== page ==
Thursday, August 19, 2010

Aug 19, 2010 - Albuquerque, New Mexico

Today we are just west of Albequerque, New Mexico at Enchanted Trails RV Park which is on historic Route 66. We are waiting for the CRV Battery to charge as it was dead this morning from the key being left in all night. We came in late last night in the dark and in the flurry to find a spot, register and hook up we forgot about removing the key. It should be done charging though in about 5 minutes and we'll be on our way today.

Today's Agenda:
- Sandia Tram -- the longest aerial tram in the world at 2.3 miles up from 6000 ft to 10,000+ feet at the top of Sandia Mountain which is east of Albequerque.
- a Visit to the Nuclear National Museum
- a trip to Walmart for supplies
- a stop at Camping World (which is just next door -- I already walked there early this morning)

Yesterday was a long day as we travelled from Williams, Arizona to New Mexico. It's a 7 1/2 hour drive and we left at 7:30am but we didn't get here until 8pm. We made a few stops along the way and each was fun:

-at 9am we stopped at Meteor Crater. It's awesome to think a 150 ft meteor created a 4000 ft wide / 500 ft deep hole in the ground. We all touched a piece of this meteor which they think came from the Jupiter/Mars asteroid belt. As Sophie says "I touched a rock from outer space!".
-at 11am we stopped at Winslow, Arizona. There really was a girl in a flat bed Ford and we all took pictures on the corner. We had lunch there at Bojo's Diner -- great food!
-at 1pm we stopped at Petrified Forest National Park. Petrified wood comes from the Triassic Period -- 250 million years ago! It is formed as logs decayed in swamps , covered by silt and ash and the cellulose is replaced cell by cell by quartz crystals. As the continent was upheaved from sea level to current 5000+ ft altitude and erosion occurred , the wood was revealed for us to see.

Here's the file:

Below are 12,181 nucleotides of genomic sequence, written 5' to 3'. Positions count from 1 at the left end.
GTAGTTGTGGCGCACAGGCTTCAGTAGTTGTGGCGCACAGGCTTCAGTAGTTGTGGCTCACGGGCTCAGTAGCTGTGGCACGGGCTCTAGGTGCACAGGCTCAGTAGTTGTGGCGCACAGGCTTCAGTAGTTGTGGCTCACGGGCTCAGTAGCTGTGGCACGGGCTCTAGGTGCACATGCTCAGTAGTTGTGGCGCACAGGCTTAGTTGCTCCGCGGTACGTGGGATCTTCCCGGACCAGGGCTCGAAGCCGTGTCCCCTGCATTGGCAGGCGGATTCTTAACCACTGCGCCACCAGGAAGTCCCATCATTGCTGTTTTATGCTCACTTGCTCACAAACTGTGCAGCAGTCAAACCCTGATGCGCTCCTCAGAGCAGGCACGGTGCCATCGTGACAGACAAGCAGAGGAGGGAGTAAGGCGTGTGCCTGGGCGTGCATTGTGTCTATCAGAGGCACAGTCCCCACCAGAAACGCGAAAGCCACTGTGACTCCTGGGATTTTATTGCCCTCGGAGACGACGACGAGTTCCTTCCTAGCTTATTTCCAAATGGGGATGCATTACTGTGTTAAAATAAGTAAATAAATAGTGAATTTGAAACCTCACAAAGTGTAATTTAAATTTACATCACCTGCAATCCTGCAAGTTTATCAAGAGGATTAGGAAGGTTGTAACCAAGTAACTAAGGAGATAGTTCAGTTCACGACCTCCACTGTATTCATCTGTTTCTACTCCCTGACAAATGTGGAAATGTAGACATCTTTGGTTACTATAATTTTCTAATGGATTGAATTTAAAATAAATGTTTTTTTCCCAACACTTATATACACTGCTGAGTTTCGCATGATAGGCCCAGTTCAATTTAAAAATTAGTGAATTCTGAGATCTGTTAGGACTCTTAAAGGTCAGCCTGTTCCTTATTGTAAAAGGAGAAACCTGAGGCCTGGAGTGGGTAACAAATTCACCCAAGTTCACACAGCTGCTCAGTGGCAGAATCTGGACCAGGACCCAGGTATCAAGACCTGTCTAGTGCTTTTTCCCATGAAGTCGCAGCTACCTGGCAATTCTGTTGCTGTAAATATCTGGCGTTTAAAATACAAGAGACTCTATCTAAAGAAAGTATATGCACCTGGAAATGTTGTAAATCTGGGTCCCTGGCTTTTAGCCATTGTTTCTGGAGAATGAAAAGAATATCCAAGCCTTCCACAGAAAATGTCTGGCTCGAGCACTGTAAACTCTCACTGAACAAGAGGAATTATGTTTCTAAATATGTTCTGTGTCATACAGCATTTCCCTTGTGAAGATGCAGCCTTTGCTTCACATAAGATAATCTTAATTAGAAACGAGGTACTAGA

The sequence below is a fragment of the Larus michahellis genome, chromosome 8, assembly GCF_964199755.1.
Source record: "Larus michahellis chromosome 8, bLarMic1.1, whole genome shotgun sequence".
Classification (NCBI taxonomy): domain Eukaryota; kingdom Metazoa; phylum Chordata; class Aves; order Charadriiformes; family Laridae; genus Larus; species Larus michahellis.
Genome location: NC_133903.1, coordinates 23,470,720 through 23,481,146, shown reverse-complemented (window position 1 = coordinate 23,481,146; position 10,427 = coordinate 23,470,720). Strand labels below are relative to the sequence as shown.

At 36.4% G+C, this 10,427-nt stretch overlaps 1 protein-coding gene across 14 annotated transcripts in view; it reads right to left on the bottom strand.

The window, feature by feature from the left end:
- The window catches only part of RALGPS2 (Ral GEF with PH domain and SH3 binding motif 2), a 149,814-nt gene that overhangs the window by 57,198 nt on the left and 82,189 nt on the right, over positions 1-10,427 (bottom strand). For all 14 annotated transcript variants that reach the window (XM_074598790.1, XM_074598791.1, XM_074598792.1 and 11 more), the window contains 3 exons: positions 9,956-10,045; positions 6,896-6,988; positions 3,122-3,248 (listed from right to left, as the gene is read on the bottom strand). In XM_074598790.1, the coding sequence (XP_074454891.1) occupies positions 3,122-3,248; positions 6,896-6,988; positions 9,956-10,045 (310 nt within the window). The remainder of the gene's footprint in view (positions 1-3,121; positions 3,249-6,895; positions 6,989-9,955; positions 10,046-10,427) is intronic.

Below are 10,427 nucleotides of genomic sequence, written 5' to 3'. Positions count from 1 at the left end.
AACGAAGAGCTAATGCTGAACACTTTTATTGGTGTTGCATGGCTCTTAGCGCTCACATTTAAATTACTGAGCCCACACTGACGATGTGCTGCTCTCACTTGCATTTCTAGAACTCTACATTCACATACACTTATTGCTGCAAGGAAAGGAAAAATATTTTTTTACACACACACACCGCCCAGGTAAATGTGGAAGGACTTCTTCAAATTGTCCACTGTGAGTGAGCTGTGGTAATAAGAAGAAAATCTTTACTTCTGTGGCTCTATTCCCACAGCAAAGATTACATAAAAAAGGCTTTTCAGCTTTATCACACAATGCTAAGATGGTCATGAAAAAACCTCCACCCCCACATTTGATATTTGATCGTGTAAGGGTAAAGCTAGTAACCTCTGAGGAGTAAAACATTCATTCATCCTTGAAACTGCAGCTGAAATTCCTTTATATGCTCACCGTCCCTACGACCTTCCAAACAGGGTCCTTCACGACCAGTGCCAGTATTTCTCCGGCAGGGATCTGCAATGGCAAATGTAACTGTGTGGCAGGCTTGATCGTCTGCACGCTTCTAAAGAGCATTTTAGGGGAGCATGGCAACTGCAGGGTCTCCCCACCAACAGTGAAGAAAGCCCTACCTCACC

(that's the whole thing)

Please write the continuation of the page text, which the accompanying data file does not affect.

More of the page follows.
What an amazing day. We touched a rock that came from outer space and we touched wood that is 250 million years old.

Wednesday, August 18, 2010

New Photos

Posting photos here has become a bit time consuming so I have posted about 70 new photos onto my Facebook album here:

http://www.facebook.com/album.php?aid=186470&id=730246828&l=ad6492bd23

We are currently in Williams, Arizona, departing for Albuquerque, New Mexico first thing in the morning.

Sunday, August 8, 2010

July 31st - Aug 5 - Yosemite National Park

We started this day with icing cupcakes and had a very sweet breakfast. Soon we were on the way into Yosemite. It's some 5000 ft up and we had a very curvy road. There was a sign to "turn off air conditioning" and there were bottles on the side of the road labelled "H2O". This was a grand entrance into Yosemite. We spent the first 2 nights tucked into a tiny spot in Hodgen Meadows and then moved into the Valley for 3 nights at North Pines campground.

There are so many great memories of these 5 days but I'm too exhausted to write too much. Here are the highlights:

  • July 31st -- after a long drive we just took it easy and hung out at the site. The girls got their Junior Ranger worksheet.
  • Aug 1st -- went on a hike to the Tuolloume Sequoia Grove. We did not realize how difficult this hike would be. Thank goodness we brought water and started off. It was 1 mile in and 1 mile back but with an elevation change of over 400ft! Out little Sophia did it and it was tough but worth it. We had our first experience with the huge sequoia trees. One was so big a passage had been cut through the centre for wagons to pass through. Another was on the ground and decayed enough that the kids could walk through the middle of it.
  • Noticed how loud and obnoxious some campers are. Some people don't respect the quiet hours or the hours to stop using a generator. There are people here from everywhere -- Europe, Japan, etc. It's a very different atmosphere than Yellowstone. At Yosemite it seems like it's about people first and people are more pushy and loud. At Yellowstone it was about the animals first.